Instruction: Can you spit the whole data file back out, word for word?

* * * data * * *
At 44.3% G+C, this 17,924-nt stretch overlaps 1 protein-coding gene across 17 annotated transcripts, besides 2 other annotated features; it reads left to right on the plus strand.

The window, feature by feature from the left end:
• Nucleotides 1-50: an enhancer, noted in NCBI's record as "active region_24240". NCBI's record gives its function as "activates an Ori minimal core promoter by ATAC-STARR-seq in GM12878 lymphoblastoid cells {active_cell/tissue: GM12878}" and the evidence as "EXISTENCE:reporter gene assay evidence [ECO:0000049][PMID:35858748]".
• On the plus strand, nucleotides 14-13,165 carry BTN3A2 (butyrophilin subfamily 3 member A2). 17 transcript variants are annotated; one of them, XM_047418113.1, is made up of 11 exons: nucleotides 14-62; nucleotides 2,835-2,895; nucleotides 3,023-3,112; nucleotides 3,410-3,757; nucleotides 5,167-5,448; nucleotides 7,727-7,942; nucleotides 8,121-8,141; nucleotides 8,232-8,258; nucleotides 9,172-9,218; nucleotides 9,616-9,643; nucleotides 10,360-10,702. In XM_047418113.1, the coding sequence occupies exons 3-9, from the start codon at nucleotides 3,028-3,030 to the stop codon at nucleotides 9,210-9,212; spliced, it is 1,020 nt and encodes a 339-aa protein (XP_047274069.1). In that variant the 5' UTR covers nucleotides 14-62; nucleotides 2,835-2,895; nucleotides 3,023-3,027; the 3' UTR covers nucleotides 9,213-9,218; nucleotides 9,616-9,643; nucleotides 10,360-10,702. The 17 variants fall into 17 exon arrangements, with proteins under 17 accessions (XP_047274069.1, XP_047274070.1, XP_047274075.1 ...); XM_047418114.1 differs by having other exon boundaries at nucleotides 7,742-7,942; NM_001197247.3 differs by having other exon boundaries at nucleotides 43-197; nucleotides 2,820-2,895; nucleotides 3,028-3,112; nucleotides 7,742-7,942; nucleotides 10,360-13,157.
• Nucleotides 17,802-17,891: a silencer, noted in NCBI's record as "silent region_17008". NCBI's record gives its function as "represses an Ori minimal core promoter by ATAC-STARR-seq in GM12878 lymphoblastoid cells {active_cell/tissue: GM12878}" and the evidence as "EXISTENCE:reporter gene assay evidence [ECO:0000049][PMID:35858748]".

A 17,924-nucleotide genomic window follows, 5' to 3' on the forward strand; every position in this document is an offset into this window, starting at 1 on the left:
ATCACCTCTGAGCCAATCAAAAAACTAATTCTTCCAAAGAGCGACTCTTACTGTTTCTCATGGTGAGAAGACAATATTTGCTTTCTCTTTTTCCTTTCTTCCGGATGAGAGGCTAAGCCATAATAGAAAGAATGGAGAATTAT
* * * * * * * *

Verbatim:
At 44.3% G+C, this 17,924-nt stretch overlaps 1 protein-coding gene across 17 annotated transcripts, besides 2 other annotated features; it reads left to right on the plus strand.

The window, feature by feature from the left end:
• Nucleotides 1-50: an enhancer, noted in NCBI's record as "active region_24240". NCBI's record gives its function as "activates an Ori minimal core promoter by ATAC-STARR-seq in GM12878 lymphoblastoid cells {active_cell/tissue: GM12878}" and the evidence as "EXISTENCE:reporter gene assay evidence [ECO:0000049][PMID:35858748]".
• On the plus strand, nucleotides 14-13,165 carry BTN3A2 (butyrophilin subfamily 3 member A2). 17 transcript variants are annotated; one of them, XM_047418113.1, is made up of 11 exons: nucleotides 14-62; nucleotides 2,835-2,895; nucleotides 3,023-3,112; nucleotides 3,410-3,757; nucleotides 5,167-5,448; nucleotides 7,727-7,942; nucleotides 8,121-8,141; nucleotides 8,232-8,258; nucleotides 9,172-9,218; nucleotides 9,616-9,643; nucleotides 10,360-10,702. In XM_047418113.1, the coding sequence occupies exons 3-9, from the start codon at nucleotides 3,028-3,030 to the stop codon at nucleotides 9,210-9,212; spliced, it is 1,020 nt and encodes a 339-aa protein (XP_047274069.1). In that variant the 5' UTR covers nucleotides 14-62; nucleotides 2,835-2,895; nucleotides 3,023-3,027; the 3' UTR covers nucleotides 9,213-9,218; nucleotides 9,616-9,643; nucleotides 10,360-10,702. The 17 variants fall into 17 exon arrangements, with proteins under 17 accessions (XP_047274069.1, XP_047274070.1, XP_047274075.1 ...); XM_047418114.1 differs by having other exon boundaries at nucleotides 7,742-7,942; NM_001197247.3 differs by having other exon boundaries at nucleotides 43-197; nucleotides 2,820-2,895; nucleotides 3,028-3,112; nucleotides 7,742-7,942; nucleotides 10,360-13,157.
• Nucleotides 17,802-17,891: a silencer, noted in NCBI's record as "silent region_17008". NCBI's record gives its function as "represses an Ori minimal core promoter by ATAC-STARR-seq in GM12878 lymphoblastoid cells {active_cell/tissue: GM12878}" and the evidence as "EXISTENCE:reporter gene assay evidence [ECO:0000049][PMID:35858748]".

A 17,924-nucleotide genomic window follows, 5' to 3' on the forward strand; every position in this document is an offset into this window, starting at 1 on the left:
ATCACCTCTGAGCCAATCAAAAAACTAATTCTTCCAAAGAGCGACTCTTACTGTTTCTCATGGTGAGAAGACAATATTTGCTTTCTCTTTTTCCTTTCTTCCGGATGAGAGGCTAAGCCATAATAGAAAGAATGGAGAATTAT